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  • Maximizing Meaningful Disability Workplace Inclusion

    Susanne Bruyère, Ph.D. (smb23@cornell.edu) Employment and Disability Institute, ILR School

    Cornell University American Psychological Association Annual Convention

    2014 Distinguished Contributions to the Advancement of Disability Issues in Psychology

    August 9, 2014

    Research described funded by the U.S. Department of Education National Institute on Disability and Rehabilitation Research to Cornell University for a Employer Practices Related to Employment Outcomes among Individuals with Disabilities Rehabilitation Research and Training Center (grant #H133B100017).

  • Why Disability Focus is Important • Significant part of the U.S. and global

    population (24% of American households and 15% or one billion people globally)

    • A natural part of the human condition; crosses every population/national boundary

    • Continued economic and employment disparities (in U.S. participation rates half)

    • Continuing violations of human rights

  • Why Employment Is Important • Economic independence • Provide a meaningful place in society • Ability to contribute talents and skills • Enhanced sense of self-worth • Enhanced health, physical and mental

    well-being • A right of each American/global citizen • Yet, significant disparities continue

  • Employment Focus Points • Equitable workforce preparation • Recruitment and hiring • Retention • Accommodation and accessibility • Advancement/promotional

    opportunities • Meaningful workplace inclusion

  • Survey of SHRM Membership • Over 250,000 members; stratified sample

    across industries and org. sizes • Online/phone based survey focused on:

    o Recruitment and Hiring o Accessibility and Accommodation o Retention and Advancement o Barriers, Metrics and Training

    • Data collected fall of 2011 • Response rate: 23% (n=662)

    5 Cornell/SHRM 2011 Employer Survey

  • Barriers to Employment or Advancement

    50%

    35%

    30%

    23%

    19%

    16%

    13%

    9%

    9%

    9%

    Lack of qualified applicants

    Lack of related experience

    Lack of requisite skills and training

    Supervisor knowledge of accomm.

    Cost of accommodations

    Attitudes/stereotypes

    Productivity and performance

    Additional cost of supervision

    Cost of training

    Attendance of people with disabilities

    6 Cornell/SHRM 2011 Employer Survey

  • Recruitment and Hiring Policies and Practices

    7

    47%

    57%

    58%

    59%

    61%

    53%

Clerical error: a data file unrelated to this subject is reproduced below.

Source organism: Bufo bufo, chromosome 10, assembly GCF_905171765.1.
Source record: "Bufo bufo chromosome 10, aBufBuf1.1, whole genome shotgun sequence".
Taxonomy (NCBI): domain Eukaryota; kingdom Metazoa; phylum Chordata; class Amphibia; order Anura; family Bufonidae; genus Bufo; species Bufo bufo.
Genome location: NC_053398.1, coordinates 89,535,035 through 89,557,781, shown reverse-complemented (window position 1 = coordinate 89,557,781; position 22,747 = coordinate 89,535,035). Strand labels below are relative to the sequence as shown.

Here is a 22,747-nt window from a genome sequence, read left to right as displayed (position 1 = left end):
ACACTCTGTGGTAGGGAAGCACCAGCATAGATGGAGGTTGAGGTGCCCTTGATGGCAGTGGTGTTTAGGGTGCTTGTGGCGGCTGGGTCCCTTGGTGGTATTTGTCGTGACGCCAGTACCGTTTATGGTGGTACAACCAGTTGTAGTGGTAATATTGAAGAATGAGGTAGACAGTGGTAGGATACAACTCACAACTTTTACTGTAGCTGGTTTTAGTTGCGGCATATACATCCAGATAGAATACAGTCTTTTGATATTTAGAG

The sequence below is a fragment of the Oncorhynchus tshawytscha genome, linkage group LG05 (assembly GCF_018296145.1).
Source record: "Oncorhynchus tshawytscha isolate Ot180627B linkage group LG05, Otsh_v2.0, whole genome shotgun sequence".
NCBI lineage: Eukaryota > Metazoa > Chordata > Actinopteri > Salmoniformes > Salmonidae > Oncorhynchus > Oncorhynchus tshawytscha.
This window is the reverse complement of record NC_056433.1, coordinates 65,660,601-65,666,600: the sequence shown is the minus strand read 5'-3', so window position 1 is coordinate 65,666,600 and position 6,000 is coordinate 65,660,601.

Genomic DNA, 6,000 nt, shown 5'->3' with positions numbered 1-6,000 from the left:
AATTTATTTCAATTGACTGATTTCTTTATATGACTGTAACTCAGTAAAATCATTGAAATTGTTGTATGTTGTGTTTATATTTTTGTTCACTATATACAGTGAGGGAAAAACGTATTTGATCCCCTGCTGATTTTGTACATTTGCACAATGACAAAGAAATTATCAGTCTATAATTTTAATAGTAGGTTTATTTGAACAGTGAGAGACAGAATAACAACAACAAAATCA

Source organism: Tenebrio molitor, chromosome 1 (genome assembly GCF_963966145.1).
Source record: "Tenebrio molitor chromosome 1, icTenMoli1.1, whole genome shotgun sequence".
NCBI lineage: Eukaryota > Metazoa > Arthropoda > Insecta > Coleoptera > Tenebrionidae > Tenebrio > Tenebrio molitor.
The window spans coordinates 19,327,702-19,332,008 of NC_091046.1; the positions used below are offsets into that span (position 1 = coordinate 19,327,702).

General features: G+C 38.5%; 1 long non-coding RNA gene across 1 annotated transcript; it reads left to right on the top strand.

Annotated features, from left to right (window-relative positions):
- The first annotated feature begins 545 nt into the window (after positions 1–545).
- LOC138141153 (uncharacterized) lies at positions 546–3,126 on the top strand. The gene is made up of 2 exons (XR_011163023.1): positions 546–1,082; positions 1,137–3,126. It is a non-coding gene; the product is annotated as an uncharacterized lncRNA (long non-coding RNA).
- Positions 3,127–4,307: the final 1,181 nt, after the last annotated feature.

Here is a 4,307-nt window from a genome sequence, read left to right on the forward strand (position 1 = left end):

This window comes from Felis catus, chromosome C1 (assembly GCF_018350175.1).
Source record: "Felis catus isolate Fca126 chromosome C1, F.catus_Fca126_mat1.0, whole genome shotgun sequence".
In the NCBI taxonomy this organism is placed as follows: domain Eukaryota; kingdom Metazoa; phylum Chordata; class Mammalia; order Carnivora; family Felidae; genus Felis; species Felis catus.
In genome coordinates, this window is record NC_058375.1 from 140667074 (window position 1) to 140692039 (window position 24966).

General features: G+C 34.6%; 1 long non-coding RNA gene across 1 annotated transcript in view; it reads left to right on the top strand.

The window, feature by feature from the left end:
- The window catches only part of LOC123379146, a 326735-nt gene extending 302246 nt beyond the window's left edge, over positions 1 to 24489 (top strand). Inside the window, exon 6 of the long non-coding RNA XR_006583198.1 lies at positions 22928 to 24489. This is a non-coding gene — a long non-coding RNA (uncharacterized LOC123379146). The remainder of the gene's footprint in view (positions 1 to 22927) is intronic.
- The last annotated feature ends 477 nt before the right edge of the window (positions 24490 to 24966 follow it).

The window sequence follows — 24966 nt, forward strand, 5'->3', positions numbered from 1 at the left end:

43%

    42%

    41%

    39%

    Yes No

    Includes people with disabilities explicitly in its diversity and inclusion plan.

    (n = 567 )

    Requires sub-contractors/suppliers to adhere to disability nondiscrimination requirements.

    (n = 525)

    Has relationships with community organizations that promote the employment of people with disabilities.

    (n = 568)

    Actively recruits people with disabilities. (n = 574)

    Trains HR staff and supervisors on effective interviewing of people with disabilities.

    (n = 580)

    Cornell/SHRM 2011 Employer Survey

  • Recruitment and Hiring Policies and Practices

    8

    18%

    20%

    27%

    27%

    40%

    82%

    80%

    73%

    73%

    60%

    Yes No

    Includes progress toward recruitment or hiring goals for people with disabilities in the performance appraisals of senior

    management. (n = 547)

    Participates in internships or similar programs that target people with disabilities.

    (n =525)

    Has explicit organizational goals related to the recruitment or hiring goals for people with disabilities in the performance

    appraisals of senior management. (n = 540)

    Takes advantage of tax incentives for hiring people with disabilities (e.g., Small Business Tax Credit, Architectural/ Transportation Tax

    Deduction, or Work Opportunities Tax Credit). (n = 467)

    Has senior management that demonstrates a strong commitment to disability recruitment and hiring.

    (n =555)

    Cornell/SHRM 2011 Employer Survey

  • Accessibility and Accommodation Policies and Practices

    9

    65%

    68%

    73%

    73%

    75%

    35%

    32%

    27%

    27%

    25%

    Yes No

    Has an established grievance procedure to address reasonable accommodation issues. (n = 582)